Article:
by Lauren Johnson Pilgrim, 3rd grade parent
The sukkah, a temporary structure, is built during the Jewish harvest festival of Sukkoth to remember the dwellings of the ancient Israelites during their exodus from Egypt. As architecture critic Paul Goldberger explains, “The sukkah is one of the very few times where Jewish liturgy and tradition has an architectural expression.” Thus the sukkah structure encourages those who experience it to dwell on–and in–the qualities of transience and impermanence.
Working with the class on Tuesday morning, it was easy to see just how many things have been in transition over the last few years. As parents of children in first grade and older, we don’t often find ourselves in the side yard where the young children play. Several of the third grade parents remarked how they missed beginning their days there and everyone appreciated the opportunity to visit with each other like we used to. When several of us noticed an early childhood student tenderly kissing his mother’s fingers, we silently acknowledged how much had changed since the last time we were in the side yard together.
Yet another reminder of the transformation underway was how our third grade children bounded into the side yard brimming with ideas and plans.
There was also no denying how strong, confident and mature my son and his friends looked as they carried in the wooden beams that would be used for the sukkah’s structure. Then there were the students tasked with starting the art panels that would form the sukkah’s walls. These panels depicted the creation story, Adam and Eve and the serpent, and Noah and his ark.
Because the students took turns working on each panel, the whole effort became a collaborative art project with all the social challenges this entails. The students discussed the important aspects of each story and tried their best to resolve any “artistic differences” diplomatically. When a historical anachronism was identified—a cat with a flea collar—they discussed whether this was very important and if anything should be done about it. Amidst their purposeful work, the third graders still had time for make believe. One student decided the sukkah needed to have a guard and began solemnly marching back and forth with a plastic rake over his shoulder!
As an object of impermanence, the third grade’s sukkah will remain in the side yard just through the end of Sukkoth on Wednesday evening. Please stop by before it’s gone!
To learn more about the construction of a sukkah, including what professional architects and designers came up with when challenged to build one, visit www.sukkahcity.com
Cracking the Codes: The System of Racial Inequality
Monday, October 7th, 6:30pm, Lower Eurythmy Room
Join us for this community event hosted by the Chicago Waldorf School’s Inclusion & Diversity Committee. Attend a screening of “Cracking the Codes: The System of Racial Inequity” a film by Shakti Butler, that asks America to talk about the causes and consequences of systemic inequity and is designed to deepen the conversation on race. Rooted in love and justice, Cracking the Codes, can provide an honest, heartfelt starting point for conversation. For more information and to RSVP please contact Jennifer Zielinski at email@example.com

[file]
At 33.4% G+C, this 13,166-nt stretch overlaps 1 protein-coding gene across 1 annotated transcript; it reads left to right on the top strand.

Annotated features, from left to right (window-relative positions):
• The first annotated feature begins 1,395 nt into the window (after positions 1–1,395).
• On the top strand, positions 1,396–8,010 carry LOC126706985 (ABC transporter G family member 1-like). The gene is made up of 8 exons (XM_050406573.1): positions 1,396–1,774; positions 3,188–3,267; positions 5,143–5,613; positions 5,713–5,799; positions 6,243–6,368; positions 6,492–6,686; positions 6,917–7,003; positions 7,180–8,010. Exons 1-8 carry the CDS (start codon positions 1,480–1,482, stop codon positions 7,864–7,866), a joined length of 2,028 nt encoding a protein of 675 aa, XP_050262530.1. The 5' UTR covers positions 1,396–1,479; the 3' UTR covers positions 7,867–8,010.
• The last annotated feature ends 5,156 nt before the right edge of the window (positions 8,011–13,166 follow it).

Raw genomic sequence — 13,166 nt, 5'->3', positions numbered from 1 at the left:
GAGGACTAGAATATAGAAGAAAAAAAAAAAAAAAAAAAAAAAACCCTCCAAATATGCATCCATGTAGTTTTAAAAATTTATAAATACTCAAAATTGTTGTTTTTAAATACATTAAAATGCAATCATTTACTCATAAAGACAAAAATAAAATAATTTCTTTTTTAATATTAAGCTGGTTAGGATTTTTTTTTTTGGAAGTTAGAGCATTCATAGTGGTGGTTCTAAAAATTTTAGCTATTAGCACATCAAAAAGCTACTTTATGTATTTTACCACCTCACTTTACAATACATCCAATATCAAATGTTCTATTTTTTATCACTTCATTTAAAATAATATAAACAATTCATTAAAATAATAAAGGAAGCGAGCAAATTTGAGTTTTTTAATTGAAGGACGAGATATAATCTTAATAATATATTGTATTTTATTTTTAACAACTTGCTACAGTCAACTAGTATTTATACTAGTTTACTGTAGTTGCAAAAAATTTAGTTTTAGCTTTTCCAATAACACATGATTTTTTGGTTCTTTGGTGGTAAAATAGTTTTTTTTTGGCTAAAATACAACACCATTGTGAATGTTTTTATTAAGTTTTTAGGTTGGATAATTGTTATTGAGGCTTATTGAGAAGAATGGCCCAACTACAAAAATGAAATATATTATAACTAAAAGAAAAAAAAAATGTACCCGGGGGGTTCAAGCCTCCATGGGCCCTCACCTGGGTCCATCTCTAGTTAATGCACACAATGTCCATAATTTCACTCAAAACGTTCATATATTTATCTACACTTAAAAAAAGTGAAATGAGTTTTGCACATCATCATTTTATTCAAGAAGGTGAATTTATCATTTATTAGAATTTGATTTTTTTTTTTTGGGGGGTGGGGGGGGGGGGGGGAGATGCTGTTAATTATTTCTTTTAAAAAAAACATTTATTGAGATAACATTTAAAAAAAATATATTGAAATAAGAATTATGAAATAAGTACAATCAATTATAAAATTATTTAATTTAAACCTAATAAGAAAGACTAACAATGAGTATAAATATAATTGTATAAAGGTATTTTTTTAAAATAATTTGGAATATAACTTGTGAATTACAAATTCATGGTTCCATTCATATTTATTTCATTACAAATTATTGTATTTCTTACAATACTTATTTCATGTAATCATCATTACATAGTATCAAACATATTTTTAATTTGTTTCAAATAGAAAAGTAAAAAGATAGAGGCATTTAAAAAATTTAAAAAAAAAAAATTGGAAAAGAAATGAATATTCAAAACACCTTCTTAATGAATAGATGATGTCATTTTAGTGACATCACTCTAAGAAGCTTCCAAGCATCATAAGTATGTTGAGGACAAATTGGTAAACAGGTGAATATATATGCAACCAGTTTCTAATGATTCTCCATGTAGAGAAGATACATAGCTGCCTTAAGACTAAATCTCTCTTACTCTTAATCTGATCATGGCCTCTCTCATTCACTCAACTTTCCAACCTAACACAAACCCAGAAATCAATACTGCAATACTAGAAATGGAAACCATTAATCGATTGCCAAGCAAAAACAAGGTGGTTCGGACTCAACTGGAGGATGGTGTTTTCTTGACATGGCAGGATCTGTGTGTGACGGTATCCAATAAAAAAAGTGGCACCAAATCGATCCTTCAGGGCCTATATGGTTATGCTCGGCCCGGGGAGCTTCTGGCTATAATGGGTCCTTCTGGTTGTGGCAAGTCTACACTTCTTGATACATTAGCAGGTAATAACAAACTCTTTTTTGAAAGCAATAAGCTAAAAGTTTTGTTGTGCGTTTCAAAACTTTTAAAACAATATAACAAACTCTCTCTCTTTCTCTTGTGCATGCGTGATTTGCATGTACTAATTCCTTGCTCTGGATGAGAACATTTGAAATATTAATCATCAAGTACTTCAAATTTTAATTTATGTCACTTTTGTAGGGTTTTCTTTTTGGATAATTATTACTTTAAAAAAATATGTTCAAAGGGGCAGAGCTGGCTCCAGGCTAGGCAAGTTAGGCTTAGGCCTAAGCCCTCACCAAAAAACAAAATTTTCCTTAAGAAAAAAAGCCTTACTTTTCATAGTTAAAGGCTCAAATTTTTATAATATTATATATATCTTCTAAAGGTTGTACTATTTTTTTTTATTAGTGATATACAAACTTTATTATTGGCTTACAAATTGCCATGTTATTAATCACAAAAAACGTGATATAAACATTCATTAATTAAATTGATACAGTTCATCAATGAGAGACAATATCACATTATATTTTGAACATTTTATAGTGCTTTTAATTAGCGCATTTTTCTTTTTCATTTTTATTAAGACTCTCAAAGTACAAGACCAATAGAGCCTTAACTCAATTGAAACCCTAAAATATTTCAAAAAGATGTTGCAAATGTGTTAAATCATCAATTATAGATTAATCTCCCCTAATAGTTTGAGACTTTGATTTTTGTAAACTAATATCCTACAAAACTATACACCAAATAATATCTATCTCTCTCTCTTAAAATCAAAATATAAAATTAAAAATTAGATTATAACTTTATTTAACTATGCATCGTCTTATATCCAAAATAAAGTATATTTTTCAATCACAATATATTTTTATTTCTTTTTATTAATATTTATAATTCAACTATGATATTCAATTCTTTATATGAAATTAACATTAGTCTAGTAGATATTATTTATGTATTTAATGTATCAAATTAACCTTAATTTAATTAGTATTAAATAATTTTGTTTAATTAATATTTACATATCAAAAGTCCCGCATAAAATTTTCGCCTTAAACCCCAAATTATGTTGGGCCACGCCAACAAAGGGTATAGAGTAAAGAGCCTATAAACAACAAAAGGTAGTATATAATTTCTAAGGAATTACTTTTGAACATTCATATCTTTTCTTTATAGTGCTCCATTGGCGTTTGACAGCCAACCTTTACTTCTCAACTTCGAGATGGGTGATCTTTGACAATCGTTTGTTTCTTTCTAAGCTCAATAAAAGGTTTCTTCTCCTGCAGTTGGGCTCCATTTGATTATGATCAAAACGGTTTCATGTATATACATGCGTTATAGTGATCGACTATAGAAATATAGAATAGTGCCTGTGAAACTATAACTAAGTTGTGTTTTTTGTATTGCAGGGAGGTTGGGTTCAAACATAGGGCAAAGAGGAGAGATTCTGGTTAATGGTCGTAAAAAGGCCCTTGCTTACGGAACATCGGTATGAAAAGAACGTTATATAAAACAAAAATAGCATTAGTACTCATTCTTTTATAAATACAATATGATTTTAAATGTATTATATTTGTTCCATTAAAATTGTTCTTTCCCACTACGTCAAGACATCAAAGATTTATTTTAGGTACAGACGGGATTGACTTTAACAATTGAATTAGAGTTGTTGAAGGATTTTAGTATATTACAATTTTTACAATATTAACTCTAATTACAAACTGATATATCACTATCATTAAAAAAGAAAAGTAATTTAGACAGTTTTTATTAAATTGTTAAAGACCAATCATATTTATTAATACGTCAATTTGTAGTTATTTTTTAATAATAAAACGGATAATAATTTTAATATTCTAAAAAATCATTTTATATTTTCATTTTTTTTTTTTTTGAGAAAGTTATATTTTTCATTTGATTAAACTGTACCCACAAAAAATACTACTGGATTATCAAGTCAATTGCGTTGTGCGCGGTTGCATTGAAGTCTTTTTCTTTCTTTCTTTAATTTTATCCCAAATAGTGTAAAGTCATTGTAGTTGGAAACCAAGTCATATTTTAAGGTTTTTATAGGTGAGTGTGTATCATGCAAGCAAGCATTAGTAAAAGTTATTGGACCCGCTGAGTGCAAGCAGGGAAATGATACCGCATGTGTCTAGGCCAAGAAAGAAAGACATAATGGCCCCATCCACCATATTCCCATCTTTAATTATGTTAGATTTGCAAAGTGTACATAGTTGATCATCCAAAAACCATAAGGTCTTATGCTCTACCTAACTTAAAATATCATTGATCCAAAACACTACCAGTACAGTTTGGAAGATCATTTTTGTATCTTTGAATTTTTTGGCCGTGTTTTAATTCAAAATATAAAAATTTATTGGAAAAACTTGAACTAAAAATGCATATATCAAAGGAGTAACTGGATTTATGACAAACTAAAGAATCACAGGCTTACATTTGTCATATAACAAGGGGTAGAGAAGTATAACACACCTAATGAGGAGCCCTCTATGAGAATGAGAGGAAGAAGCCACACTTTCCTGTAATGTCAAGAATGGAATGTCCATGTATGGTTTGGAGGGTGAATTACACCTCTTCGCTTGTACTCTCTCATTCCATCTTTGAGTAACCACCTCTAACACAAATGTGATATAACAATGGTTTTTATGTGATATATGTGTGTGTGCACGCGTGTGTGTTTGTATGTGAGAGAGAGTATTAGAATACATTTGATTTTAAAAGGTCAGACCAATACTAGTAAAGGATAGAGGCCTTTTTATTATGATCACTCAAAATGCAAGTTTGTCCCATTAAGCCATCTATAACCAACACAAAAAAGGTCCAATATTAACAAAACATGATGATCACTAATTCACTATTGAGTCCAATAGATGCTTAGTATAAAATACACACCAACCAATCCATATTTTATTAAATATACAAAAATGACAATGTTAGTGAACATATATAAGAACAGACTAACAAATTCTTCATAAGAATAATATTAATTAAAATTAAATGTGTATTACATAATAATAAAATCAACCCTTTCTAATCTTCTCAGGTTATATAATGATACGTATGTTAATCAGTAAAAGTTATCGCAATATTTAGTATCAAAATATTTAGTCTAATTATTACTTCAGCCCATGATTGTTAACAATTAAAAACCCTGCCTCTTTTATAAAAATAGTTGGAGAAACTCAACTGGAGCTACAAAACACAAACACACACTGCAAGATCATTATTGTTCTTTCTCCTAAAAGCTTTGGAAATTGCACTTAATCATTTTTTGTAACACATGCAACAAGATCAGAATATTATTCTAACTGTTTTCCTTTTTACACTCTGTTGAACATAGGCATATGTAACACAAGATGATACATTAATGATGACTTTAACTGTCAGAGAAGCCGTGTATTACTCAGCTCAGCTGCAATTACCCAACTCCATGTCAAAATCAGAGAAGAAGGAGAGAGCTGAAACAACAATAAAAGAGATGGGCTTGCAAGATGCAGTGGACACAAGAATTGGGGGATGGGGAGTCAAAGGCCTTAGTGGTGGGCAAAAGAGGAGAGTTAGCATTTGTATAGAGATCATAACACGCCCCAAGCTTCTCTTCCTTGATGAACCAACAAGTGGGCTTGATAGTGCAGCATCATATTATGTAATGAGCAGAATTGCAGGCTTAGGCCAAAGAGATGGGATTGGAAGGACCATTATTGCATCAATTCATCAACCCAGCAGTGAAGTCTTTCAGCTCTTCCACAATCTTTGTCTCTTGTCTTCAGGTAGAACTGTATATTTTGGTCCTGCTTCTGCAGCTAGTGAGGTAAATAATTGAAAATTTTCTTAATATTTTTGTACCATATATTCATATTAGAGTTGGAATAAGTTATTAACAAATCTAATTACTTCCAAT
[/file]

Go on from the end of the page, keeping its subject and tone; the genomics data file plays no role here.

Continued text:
“Cracking the Codes is the most dignified and evidenced response possible to the blithe assertion that we now live in a ‘post-racial’ America.”
- Yes Magazine
The Boulder Waldorf Kindergarden and Shining Mountain Waldorf School have both been hard hit along with many residents and local organizations in the areas of Colorado recently overwhelmed with unexpected floodwaters.
See the photos of the devastating floods.
Currently, the school’s administration is working with the Boulder County Health Department to asses all campus buildings and facilities.
You can visit their website shiningmountainwaldorf.org or Facebook page for more information. Also the Boulder Waldorf Kindergarten's Early Childhood classroom was entirely underwater and the classroom furniture, toys and materials are ruined. The school is in great need of replacement supplies and financial support. Supplies can be sent directly to Suzanne Down / 1604 Whitehall Dr. / Longmont, CO 80504 or here is the link to paypal for donations: http://junipertreepuppets.com/donations-needed-for-flooded-kindergarten-in-boulder-colorado/
And finally, CWS's own Christine Culbert is collecting any donations of age-appropriate toys, materials and money to help refurbish their flooded EC classrooms. Contact her at firstname.lastname@example.org.
We are grateful to all the new parents and parent ambassadors who participated in the welcome event on September 3rd. If you were unable to attend please stop by the Enrollment Office to pick up your Welcome packet.
On behalf of our faculty and staff, thank you for choosing the Chicago Waldorf School and best wishes for a wonderful school year!
Here are all the new families who have joined, or returned to, our community this year.
• Ms. Matson’s Sunflowers: Arri Boyce, Silas Daut, Liam Foley, Abigiya Shawgo-Manley,
Sebastian St. John, Heidi Zhang, Woody Zhang & Isaac Zumann
• Ms. Morrison’s Sweet Peas: Oscar Booth, Mason Kuck, Marquise Lane, Ella St. John & Cody Thomas